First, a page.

Flying iPhone toy looks ripe for AI research


AR.Drone is a flying iPhone accessory, with enough on-board sensors and processing to wet the appetite of even the most jaded artificial intellegence researcher.
Named from ‘augmented reality drone’, the four-bladed electric helicopter comes from French firm Parrot, better known for Bluetooth headsets and chic wireless loudspeakers.

What separates it from traditional radio-controlled aircraft is a layer of on-board intellegence that takes simply forward/rotate/up commands from the operator and turns them into signals for the four on-board motors.

And this is closed-loop control, with on-board sensors used for feedback – to the extent that the user command set includes: hover, land, and take-off.

The embedded computer is based around a 468MHz ARM9 running Linux with 128Mbyte of 200MHz DDR.

The aircraft includes its own b/g Wi-Fi master and works over the radio link with iPhone, IPod Touch or iPad. 

Communication is two way, with images from AR.Drone’s two cameras – one forwards and one down – relayed back to the controlling IPhone.

The image from the 60frame/s CMOS downward camera is also processed to provide lateral feedback for the hover command, with an Rx-Tx pair of 40kHz ultrasonic transducers included to give height feedback up to 6m altitude.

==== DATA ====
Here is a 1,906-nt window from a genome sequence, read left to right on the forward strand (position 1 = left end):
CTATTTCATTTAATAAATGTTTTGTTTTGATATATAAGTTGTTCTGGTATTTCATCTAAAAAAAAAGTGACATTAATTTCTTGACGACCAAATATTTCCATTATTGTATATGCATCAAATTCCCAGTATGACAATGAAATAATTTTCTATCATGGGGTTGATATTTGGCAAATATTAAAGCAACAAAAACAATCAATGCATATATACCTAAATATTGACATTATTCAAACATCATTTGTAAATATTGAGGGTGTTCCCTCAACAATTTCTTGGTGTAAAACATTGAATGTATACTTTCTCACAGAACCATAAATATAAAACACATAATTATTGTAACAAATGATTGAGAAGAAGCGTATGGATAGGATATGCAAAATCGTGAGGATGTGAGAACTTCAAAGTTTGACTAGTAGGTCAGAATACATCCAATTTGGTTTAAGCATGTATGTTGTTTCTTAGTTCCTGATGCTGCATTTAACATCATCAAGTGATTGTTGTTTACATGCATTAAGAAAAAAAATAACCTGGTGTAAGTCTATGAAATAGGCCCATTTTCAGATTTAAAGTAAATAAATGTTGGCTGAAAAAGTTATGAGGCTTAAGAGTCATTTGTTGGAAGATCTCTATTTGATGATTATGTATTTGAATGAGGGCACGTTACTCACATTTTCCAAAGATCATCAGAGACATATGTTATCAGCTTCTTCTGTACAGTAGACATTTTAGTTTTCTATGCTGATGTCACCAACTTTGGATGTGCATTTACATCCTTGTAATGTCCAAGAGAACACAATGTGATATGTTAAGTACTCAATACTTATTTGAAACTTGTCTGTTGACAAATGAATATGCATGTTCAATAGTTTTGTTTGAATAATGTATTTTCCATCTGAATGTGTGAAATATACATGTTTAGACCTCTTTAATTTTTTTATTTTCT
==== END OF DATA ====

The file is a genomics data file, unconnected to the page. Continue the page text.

AR.Drone gets its augmented reality title from games played between operators of several drones in the same environment.
In this case, the image from the 640×480 (VGA) forward camera is processed to automatically identify carry different coloured tags on the other drones in the game and can estimate distance if it is between 0.3-5m.

Using this data the phone overlays shoot-em-up graphics over the video image. Working with software on the controlling phone.

The inertial guidance package is a three axis accelerometer, a two axis gyro, and a one axis yaw gyro.

The accelerometer was specified with the help of component distributor Acal

For the inertial guidance system, a Bosch BMA150 3-axis accelerometer was used in conjunction with a 2-axis gyro and a 1-axis yaw gyro to provide the data for the auto-pilot. Initially the AR.Drone used a QFN-packaged accelerometer, but then an LGA-packaged version was used to reduce both the power consumption and cost.

The four 35,000rpm brushless dc motors are powered from a three cell 11.1V 1Ah lithium polymer battery which lasts for around 12 minutes of flight.

Forward speed is 5m/s (11.2mph).

The drone weighs 380g in its more aerodynamic ‘outdoor’ form, which increases to 420g when its indoor hull is added -a hull which puts bump protectors around each of the lift propellers.

The indoor hull increases dimensions from 45×29 to 52.5×51.5cm.

Since the demise of Sony’s AIBO robot dog, the artificial intellegence community has been deprived of a nimble low-cost (relatively) platform with plenty of on-board sensing and processing capability.

AR.Drone, for which a software development kit is available, could become the new AIBO.

For fans of four rotor flight who want even more customisation potential, Aeroquad is a DIY project based around the Arduino embedded computer which has gyro-stabilised flight through built-in control loops for roll, pitch and yaw.

Tags: iPad, iPhone

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